Max debuts as the female protagonist in her role as a private investigator. Her character was first introduced in Noble’s Quest, the second book of “The Simon Tetralogy,” as the trusted deputy director for the States Intelligence Agency, where she worked side-by-side with Noble Bishop, the director. And while her character continued to develop, this new series provides Max challenging avenues to strut her stuff fully. She is intelligent and attractive, but her determined nature and formidable mouth will shape her persona. She also possesses a life-changing backstory that will slowly ooze out, allowing the reader to become increasingly enchanted by her dynamic character. Yet, at all times Max remains believable, not a sci-fi super being, but someone you could sit down and chat with over a glass of wine.
In my mind’s eye, if Climatized were a movie, Megan Boone would star as Max. Currently, she plays Elizabeth Keen in Blacklist…One time she dyed her hair blond, resembling Max. Now she is back to being brunette, but her attitude is Max all the way.
Q: In the same light, how did you create your antagonist or villain? What steps did you take to make him or her realistic?
A: In all honesty, as with Max, my characters just come to me and I develop them as I plod through the storyline. Simon, my antagonist in “The Simon Tetralogy” series appeared in the same way. I set off to make him charming and mysterious and then slowly he became more treacherous. The readers and the other characters were led first to admire him and then slowly grew to fear him. In Climatized, my assassin named L, materialized without any forethought. He simply appeared on the scene and I weaved him through the story in the most interesting ways.
Q: How did you keep your narrative exciting throughout the novel? Could you offer some practical, specific tips?
A: I attempt to create a mini cliffhanger at the end of each chapter to keep the pages turning. I also vary the word count in the chapters; some may only be one page. And because I tend to deal with a lot of political facts the narrative can sometimes bog down the chapter, so I mix it up with as much dialogue as possible to lighten the intensity without lessening the information and/or the message. Oftentimes, I will have my characters reading from some form of media, and break up the narrative by saying, “Hold on, let find my notes,” or “Are you following?” or “Listen up, this is cool stuff,” etc.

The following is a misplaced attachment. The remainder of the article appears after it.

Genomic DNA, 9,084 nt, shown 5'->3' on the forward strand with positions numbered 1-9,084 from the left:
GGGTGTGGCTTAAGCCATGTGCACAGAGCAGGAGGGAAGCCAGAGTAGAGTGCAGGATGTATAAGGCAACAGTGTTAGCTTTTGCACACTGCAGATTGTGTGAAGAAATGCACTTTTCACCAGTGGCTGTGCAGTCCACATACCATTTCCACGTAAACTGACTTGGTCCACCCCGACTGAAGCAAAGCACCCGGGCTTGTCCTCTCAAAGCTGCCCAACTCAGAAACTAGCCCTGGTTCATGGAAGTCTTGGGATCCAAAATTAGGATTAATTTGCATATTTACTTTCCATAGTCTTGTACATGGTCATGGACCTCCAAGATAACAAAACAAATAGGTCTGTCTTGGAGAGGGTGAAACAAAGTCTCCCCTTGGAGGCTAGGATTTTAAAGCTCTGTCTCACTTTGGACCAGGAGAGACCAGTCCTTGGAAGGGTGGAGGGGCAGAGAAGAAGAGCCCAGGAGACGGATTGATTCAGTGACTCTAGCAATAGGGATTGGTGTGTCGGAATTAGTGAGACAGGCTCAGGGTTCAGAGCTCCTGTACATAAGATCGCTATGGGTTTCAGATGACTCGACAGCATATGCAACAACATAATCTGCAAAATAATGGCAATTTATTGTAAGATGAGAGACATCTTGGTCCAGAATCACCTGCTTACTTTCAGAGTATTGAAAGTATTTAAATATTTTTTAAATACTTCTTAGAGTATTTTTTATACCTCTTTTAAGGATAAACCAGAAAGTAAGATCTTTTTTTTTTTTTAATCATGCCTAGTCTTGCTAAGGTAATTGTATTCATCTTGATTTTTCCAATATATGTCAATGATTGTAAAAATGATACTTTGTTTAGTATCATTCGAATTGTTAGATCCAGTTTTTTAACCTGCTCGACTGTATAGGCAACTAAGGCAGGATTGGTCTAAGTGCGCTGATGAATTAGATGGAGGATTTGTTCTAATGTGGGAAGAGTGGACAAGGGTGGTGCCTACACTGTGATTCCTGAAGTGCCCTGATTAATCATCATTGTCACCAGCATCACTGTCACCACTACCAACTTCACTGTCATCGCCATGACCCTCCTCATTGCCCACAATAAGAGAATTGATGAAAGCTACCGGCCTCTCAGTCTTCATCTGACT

Q: Setting is also quite important and in many cases it becomes like a character itself. What tools of the trade did you use in your writing to bring the setting to life?
A: I often use a location and real characters where I’ve shared experiences, but I also will use a location, hotel, restaurant, or street where I’ve never ventured. In both cases, I believe it is crucial that these places be described accurately to add to the realism. Thanks to the internet and satellite maps there is no reason not to make them as real as possible. Given my reel-to-reel writing style the reader always has a clear vision of the local scene.
Q: Did you know the theme(s) of your novel from the start or is this something you discovered after completing the first draft? Is this theme(s) recurrent in your other work?
A: As I mentioned, while I’m writing one book the theme for the next book starts to gel. And being a political junkie I find it fascinating to take current political events and weave them into a fictional tale; again forcing the ultimate question, “What if?” Because I write several novels as part of a series there may be cross-over in characters and flashbacks to prior cases, but I strive to keep the theme fresh and current.
Q: Where does craft end and art begin? Do you think editing can destroy the initial creative thrust of an author?
A: The craft never ends and is always being honed. Over the course of my writing career, I’ve become extremely detailed and rather picky. The narrative must be grammatically correct, but I allow for colloquial expressions in dialogue. That along with the appropriate style of language will keep the characters genuine. In total I’ve become a better student of words and grammar and it has become apparent in normal discussions and presentations. The art, in my case, had been dormant and surfaced in 2007. I’m fortunate that I discovered storytelling was in my DNA. As for editing, my husband is my editor. He has never tried to change the narrative and has only helped to enhance my storyline. Most important, my creative juices are still in full thrust.
Q: What three things, in your opinion, make a successful novelist?
A: You have to have a story to tell and be able to express it in an captivating way. The characters must be believable and in my genre, research must be impeccable.
Q: A famous writer once wrote that being an author is like having to do homework for the rest of your life. What do you think about that?
A: Someone also said, “If you love what you do, you’ll never have to work a day in your life.” Although the inevitable marketing and promotional aspects can become unwelcome chores, it is superceded by the joy of the creative process.
Q: Are there any resources, books, workshops or sites about craft that you’ve found helpful during your writing career?
A: Naturally, the Chicago Manual of Style is the bible. I also find www.wordsmith.org a great place to discover words, covering the gamut from archaic to modern campy, along with their etymology and usage. It is a great source to improve one’s vocabulary.
Q: Is there anything else you’d like to share with my readers about the craft of writing?
A: Write, write, and write. Don’t get caught up initially, in grammar, editing, and organizing; that is why cut and paste was invented. Let your thoughts flow, they can be shaped later.